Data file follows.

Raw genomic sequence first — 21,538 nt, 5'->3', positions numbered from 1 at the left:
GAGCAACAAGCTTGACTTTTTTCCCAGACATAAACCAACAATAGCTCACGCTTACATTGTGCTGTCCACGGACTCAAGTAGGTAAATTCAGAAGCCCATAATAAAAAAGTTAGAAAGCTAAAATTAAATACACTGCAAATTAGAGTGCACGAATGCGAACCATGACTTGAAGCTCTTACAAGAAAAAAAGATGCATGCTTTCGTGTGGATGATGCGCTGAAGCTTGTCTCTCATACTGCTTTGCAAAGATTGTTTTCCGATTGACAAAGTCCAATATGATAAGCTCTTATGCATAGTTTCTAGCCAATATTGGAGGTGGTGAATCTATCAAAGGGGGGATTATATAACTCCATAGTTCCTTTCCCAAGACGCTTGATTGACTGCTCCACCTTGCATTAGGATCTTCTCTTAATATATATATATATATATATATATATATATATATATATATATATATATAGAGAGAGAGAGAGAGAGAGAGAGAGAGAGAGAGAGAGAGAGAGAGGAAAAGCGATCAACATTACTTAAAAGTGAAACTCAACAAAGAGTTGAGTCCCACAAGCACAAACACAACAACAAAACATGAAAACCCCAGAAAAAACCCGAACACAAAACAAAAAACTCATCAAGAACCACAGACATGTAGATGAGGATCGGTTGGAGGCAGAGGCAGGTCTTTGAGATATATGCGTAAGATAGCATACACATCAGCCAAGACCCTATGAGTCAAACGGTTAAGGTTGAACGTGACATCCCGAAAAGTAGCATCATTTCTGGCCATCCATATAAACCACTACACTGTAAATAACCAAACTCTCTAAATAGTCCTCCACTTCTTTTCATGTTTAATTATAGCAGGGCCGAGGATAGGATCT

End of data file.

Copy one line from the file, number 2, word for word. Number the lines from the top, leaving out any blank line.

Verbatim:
GAGCAACAAGCTTGACTTTTTTCCCAGACATAAACCAACAATAGCTCACGCTTACATTGTGCTGTCCACGGACTCAAGTAGGTAAATTCAGAAGCCCATAATAAAAAAGTTAGAAAGCTAAAATTAAATACACTGCAAATTAGAGTGCACGAATGCGAACCATGACTTGAAGCTCTTACAAGAAAAAAAGATGCATGCTTTCGTGTGGATGATGCGCTGAAGCTTGTCTCTCATACTGCTTTGCAAAGATTGTTTTCCGATTGACAAAGTCCAATATGATAAGCTCTTATGCATAGTTTCTAGCCAATATTGGAGGTGGTGAATCTATCAAAGGGGGGATTATATAACTCCATAGTTCCTTTCCCAAGACGCTTGATTGACTGCTCCACCTTGCATTAGGATCTTCTCTTAATATATATATATATATATATATATATATATATATATATATATATATATAGAGAGAGAGAGAGAGAGAGAGAGAGAGAGAGAGAGAGAGAGAGAGGAAAAGCGATCAACATTACTTAAAAGTGAAACTCAACAAAGAGTTGAGTCCCACAAGCACAAACACAACAACAAAACATGAAAACCCCAGAAAAAACCCGAACACAAAACAAAAAACTCATCAAGAACCACAGACATGTAGATGAGGATCGGTTGGAGGCAGAGGCAGGTCTTTGAGATATATGCGTAAGATAGCATACACATCAGCCAAGACCCTATGAGTCAAACGGTTAAGGTTGAACGTGACATCCCGAAAAGTAGCATCATTTCTGGCCATCCATATAAACCACTACACTGTAAATAACCAAACTCTCTAAATAGTCCTCCACTTCTTTTCATGTTTAATTATAGCAGGGCCGAGGATAGGATCT